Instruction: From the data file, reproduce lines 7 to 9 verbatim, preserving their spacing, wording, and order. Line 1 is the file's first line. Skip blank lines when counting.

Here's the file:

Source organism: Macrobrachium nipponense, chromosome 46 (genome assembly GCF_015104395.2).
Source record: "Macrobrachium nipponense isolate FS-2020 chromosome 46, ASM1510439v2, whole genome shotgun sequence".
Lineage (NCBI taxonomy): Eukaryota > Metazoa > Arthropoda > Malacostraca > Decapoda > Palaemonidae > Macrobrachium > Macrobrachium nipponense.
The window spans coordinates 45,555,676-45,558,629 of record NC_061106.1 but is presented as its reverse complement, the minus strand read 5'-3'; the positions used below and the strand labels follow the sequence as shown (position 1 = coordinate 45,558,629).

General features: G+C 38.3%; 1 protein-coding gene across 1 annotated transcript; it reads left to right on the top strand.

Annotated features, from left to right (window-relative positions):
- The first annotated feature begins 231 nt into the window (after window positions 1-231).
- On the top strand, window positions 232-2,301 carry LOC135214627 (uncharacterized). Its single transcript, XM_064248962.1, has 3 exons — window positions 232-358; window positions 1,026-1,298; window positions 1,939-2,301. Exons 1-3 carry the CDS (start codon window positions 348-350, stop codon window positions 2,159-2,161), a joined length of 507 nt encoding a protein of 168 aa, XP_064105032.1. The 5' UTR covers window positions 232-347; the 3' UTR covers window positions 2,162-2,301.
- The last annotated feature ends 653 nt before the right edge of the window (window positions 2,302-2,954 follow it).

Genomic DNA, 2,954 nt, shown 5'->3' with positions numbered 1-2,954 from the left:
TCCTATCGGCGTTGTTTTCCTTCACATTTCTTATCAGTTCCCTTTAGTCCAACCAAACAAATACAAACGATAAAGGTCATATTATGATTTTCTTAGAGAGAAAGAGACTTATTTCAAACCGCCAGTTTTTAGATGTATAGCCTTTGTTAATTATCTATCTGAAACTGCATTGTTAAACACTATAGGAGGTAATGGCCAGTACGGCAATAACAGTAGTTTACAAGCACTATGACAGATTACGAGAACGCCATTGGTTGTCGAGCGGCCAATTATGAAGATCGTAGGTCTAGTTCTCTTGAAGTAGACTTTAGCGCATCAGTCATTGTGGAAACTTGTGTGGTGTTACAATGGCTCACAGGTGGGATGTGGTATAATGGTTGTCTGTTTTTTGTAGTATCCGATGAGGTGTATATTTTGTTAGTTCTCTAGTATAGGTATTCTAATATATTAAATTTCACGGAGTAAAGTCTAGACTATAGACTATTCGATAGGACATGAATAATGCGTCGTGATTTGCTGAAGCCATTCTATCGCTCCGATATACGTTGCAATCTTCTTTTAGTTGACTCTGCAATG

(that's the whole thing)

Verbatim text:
- The first annotated feature begins 231 nt into the window (after window positions 1-231).
- On the top strand, window positions 232-2,301 carry LOC135214627 (uncharacterized). Its single transcript, XM_064248962.1, has 3 exons — window positions 232-358; window positions 1,026-1,298; window positions 1,939-2,301. Exons 1-3 carry the CDS (start codon window positions 348-350, stop codon window positions 2,159-2,161), a joined length of 507 nt encoding a protein of 168 aa, XP_064105032.1. The 5' UTR covers window positions 232-347; the 3' UTR covers window positions 2,162-2,301.
- The last annotated feature ends 653 nt before the right edge of the window (window positions 2,302-2,954 follow it).